void stopService();
abstract class NativeDialogApi {
  void closeDialog();
abstract class NativeBackgroundServiceApi {
  void stopService();
  void openDialog();
  void updateNotification(ComputationNotification notification);
class ComputationNotification {
  late final String title;
  late final String message;
  late final int percentProgress;

HostApis define a native interface accessible from Dart code. Pigeon also offers FlutterApis for communication from native platforms to Flutter, but for simplicity’s sake, in this example, we’re only going to use single-way communication. We define separate APIs for each isolate

The main isolate will be able to start and stop the computation. The background service isolate defines an interface for stopping the native service, opening a Flutter dialog, and updating a notification shown in the system tray. The dialog isolate can close itself (and destroy the native Flutter engine).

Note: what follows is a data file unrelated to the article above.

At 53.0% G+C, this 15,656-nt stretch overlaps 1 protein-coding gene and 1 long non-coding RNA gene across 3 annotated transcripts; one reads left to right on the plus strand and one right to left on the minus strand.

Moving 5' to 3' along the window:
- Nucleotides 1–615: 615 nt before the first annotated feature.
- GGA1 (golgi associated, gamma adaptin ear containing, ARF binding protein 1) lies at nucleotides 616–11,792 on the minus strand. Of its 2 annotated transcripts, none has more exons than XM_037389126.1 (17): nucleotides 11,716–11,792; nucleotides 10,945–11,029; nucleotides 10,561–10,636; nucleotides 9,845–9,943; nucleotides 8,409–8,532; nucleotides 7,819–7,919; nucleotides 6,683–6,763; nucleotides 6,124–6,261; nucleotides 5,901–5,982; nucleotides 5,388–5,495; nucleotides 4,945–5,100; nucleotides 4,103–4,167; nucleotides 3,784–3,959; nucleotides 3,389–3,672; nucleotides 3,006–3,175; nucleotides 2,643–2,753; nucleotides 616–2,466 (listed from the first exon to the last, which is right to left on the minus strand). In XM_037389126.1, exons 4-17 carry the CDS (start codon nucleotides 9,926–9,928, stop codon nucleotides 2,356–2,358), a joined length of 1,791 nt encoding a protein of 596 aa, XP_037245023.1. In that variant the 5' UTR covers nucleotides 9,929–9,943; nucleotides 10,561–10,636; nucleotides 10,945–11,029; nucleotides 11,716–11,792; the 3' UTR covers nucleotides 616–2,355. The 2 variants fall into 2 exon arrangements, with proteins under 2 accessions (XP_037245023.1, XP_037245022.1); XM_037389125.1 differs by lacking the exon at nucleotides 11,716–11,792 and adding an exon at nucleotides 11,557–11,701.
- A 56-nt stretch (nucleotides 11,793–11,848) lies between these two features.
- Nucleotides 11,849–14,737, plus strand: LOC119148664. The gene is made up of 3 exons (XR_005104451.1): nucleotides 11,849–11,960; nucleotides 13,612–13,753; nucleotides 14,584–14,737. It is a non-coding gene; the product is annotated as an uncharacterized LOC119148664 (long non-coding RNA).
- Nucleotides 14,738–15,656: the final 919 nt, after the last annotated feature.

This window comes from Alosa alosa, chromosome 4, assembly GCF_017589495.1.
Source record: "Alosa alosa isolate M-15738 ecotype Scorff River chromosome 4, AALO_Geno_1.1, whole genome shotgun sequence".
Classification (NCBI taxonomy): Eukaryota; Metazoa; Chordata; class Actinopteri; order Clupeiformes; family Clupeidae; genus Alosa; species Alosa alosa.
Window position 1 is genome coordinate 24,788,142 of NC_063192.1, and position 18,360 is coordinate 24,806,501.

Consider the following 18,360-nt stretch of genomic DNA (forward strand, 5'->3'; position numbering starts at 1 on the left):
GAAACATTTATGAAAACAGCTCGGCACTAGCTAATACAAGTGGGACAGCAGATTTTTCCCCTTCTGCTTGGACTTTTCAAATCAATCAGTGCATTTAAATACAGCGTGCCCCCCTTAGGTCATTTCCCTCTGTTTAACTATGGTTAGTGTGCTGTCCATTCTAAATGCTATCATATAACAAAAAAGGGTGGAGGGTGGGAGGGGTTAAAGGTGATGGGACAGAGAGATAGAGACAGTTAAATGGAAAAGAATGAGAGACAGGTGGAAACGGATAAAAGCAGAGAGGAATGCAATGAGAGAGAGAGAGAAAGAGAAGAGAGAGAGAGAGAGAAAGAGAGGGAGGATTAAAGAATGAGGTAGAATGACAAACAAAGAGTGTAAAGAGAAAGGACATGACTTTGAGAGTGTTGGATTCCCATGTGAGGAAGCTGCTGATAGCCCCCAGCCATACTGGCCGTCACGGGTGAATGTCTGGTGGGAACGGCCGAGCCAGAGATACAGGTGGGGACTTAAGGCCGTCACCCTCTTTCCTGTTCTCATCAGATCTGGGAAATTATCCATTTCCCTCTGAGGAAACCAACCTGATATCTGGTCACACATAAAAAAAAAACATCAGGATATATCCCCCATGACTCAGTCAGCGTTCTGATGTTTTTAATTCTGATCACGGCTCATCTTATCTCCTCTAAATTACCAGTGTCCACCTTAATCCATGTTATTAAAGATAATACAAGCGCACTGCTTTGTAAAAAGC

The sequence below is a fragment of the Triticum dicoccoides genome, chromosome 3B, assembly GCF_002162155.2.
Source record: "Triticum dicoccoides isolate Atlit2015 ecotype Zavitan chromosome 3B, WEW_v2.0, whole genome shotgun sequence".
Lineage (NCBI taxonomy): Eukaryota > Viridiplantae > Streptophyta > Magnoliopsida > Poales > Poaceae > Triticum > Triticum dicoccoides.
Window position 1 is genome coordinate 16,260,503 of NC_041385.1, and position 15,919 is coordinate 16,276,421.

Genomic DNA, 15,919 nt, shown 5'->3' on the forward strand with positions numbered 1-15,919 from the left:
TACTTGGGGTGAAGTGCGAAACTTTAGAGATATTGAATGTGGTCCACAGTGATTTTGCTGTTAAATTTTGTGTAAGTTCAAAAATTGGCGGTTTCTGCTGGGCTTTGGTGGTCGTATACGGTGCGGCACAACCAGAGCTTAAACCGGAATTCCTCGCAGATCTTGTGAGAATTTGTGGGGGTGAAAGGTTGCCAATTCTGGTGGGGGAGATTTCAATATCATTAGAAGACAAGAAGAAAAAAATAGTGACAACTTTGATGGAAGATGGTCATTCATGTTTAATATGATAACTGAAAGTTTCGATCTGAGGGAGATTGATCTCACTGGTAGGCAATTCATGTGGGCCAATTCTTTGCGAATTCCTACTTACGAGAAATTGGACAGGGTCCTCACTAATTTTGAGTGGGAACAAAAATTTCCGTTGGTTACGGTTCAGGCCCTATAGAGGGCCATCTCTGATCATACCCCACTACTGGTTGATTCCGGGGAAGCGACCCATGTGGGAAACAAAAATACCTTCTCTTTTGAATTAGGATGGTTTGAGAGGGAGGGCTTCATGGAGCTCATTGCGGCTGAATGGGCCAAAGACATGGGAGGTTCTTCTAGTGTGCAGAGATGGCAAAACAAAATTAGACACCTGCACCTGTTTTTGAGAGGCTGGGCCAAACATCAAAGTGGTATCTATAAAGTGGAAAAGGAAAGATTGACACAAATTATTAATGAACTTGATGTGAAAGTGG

Each isolate needs a separate entrypoint (the primary function). We can define them in separate files or a single file. Still, in the latter case, we need to remember to add the pragma annotation so that this function name won’t get stripped or get its name changed during compilation optimizations, and the native code can call it.

void main() {
  runApp(const MainApp());
void backgroundServiceMain() {
void dialogMain() {
  runApp(const DialogApp());

Background services in native iOS app

On iOS, we used background tasks - the case was simple enough (the process was time-limited), so they fulfilled our requirements. For more complex scenarios, you can resort to the Background Fetch API - the implementation would be similar.